Evaluating the Efficacy of the Staff Sharing Scheme (Gill & Monson 1995)

Prof Doc Thesis

Robertson, John R. 2009. Evaluating the Efficacy of the Staff Sharing Scheme (Gill & Monson 1995). Prof Doc Thesis University of East London School of Psychology
AuthorsRobertson, John R.
TypeProf Doc Thesis

This research was small in scale and used a mixed methodological approach to evaluate the
Staff Sharing Scheme (SSS) in two primary schools. As such the researcher took a critical
realist approach with the purpose of potentially developing the effectiveness of the SSS by
understanding the factors that make it effective. The SSS training was delivered and
evaluated, using several quantitative techniques for data collection and Thematic Analysis to
analyse interview data. The SSS training focused on developing behaviour management
techniques using a problem analysis framework and also on building a self-sustaining teacher
support group.
This study provided further evidence that working with teachers in schools collaboratively to
provide teacher support for managing behaviour in their classes, can be constructive and
effective. Participants perceived the main benefits to be: an increase in time to reflect on the
behaviour problems and a reduction in feelings of isolation by sharing experiences with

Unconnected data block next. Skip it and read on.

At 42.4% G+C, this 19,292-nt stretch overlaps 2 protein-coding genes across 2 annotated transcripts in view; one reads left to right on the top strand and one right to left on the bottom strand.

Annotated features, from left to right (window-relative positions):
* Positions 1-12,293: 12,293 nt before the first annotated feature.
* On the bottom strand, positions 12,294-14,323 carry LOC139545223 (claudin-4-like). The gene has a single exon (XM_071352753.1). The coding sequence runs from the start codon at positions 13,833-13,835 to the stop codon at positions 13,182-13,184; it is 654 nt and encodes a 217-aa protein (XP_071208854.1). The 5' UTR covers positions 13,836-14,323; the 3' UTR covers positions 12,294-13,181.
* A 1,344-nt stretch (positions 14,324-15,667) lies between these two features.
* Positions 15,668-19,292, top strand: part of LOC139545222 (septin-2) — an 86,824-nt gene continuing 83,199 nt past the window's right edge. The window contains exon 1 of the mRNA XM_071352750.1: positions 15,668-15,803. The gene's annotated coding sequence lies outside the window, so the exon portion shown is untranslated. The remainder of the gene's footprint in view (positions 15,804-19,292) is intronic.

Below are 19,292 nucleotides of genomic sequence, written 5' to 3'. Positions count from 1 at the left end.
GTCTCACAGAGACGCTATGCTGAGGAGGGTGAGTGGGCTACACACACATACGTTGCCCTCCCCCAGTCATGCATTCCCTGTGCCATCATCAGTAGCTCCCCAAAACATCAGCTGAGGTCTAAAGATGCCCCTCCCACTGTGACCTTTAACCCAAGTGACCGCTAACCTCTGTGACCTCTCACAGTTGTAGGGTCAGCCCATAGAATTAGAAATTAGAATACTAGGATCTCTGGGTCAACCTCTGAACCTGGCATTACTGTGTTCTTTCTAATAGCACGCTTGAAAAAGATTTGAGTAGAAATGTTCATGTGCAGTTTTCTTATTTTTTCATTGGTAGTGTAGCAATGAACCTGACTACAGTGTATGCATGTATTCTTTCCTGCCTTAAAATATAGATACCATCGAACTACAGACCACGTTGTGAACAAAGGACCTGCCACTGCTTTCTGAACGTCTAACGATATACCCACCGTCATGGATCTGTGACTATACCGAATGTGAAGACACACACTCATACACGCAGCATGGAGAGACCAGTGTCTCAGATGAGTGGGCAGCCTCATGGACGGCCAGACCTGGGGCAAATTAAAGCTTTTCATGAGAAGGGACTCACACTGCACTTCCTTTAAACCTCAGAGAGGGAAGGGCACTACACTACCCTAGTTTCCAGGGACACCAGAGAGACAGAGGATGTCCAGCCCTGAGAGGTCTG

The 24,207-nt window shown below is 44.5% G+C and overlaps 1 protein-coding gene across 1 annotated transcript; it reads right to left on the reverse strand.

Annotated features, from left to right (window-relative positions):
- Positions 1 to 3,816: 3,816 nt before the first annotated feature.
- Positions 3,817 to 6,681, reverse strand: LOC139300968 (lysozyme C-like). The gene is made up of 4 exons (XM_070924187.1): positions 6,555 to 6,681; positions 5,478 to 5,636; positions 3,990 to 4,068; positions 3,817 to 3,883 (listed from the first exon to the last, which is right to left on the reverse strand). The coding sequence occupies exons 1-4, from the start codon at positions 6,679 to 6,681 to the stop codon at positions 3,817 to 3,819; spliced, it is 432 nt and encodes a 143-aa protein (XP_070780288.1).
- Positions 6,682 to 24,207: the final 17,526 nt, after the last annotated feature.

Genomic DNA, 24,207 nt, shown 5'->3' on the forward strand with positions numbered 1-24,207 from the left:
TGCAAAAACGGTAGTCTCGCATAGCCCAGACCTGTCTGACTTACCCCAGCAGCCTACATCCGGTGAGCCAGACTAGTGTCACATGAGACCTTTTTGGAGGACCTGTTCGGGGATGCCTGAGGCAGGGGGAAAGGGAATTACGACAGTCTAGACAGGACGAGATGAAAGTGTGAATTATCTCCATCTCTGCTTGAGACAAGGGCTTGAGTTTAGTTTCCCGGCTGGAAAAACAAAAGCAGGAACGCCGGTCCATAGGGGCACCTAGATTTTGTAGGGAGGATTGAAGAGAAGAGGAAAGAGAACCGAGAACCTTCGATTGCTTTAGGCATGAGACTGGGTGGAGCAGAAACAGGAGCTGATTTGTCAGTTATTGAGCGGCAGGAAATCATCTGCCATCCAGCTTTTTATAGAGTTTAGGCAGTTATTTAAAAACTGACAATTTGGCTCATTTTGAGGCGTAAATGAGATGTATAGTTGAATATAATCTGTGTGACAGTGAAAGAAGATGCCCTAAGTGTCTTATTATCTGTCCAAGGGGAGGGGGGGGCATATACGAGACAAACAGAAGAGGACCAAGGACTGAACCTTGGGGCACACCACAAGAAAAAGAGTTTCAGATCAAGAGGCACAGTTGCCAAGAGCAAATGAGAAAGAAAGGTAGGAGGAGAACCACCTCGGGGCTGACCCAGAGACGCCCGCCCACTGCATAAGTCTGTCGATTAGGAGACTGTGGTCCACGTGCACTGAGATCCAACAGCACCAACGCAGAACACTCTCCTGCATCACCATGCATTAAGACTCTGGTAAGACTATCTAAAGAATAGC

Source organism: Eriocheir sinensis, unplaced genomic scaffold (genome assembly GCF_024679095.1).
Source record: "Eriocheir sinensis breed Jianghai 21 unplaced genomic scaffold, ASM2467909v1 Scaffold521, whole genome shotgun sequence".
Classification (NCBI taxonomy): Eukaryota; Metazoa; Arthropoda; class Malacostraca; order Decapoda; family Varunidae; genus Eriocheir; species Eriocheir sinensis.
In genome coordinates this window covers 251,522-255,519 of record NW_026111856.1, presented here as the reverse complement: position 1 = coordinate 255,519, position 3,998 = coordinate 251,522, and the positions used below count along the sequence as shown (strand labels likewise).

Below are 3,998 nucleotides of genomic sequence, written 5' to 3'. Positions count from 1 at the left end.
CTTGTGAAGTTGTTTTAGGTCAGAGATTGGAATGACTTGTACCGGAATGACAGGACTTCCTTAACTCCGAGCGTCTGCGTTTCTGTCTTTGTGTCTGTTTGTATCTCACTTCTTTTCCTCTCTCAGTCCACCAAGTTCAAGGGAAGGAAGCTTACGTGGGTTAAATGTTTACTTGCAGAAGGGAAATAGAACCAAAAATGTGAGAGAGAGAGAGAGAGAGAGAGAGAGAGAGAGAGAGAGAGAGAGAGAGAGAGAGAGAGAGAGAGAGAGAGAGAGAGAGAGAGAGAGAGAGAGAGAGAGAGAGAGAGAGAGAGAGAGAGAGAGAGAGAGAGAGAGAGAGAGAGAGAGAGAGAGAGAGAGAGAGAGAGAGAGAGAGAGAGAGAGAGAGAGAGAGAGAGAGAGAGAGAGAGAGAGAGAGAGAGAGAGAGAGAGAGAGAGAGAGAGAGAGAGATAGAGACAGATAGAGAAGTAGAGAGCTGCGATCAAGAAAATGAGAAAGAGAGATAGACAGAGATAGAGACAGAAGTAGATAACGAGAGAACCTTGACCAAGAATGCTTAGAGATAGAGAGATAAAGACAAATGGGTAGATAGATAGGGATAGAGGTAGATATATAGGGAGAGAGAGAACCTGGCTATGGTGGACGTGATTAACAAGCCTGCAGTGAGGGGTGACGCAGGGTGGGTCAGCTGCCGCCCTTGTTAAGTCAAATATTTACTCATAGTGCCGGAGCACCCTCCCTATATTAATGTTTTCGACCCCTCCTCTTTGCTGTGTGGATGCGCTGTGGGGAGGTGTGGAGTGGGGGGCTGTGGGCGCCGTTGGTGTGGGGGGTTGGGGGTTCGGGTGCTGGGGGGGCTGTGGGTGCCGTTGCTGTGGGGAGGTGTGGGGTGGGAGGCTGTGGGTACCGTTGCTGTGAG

colleagues. However, a complex picture emerged with teachers not linking the benefits they
described when taking part in the SSS training to the need to continue with and establish an
ongoing staff support team in their schools. The lack of time in terms of gathering data as
well as organising the meeting itself was identified as a reason for not establishing a SSS
support group.
The findings of a causal attribution measure support interview data suggesting that teachers'
existing values, far from being changed by the SSS training, had become more established
with teachers more likely to attribute challenging behaviour to within child factors following
the SSS training.
The existing research and this study indicate that establishing a support group may well need
specific long term external support and therefore needs a more longitudinal approach,
combined with a larger sample, when researching its effectiveness. The findings are
discussed in relation to future research needs and the possible implications for Educational
Psychologists in terms of service delivery.

Publication dates
PrintNov 2009
Publication process dates
Deposited19 Jun 2014
Additional information

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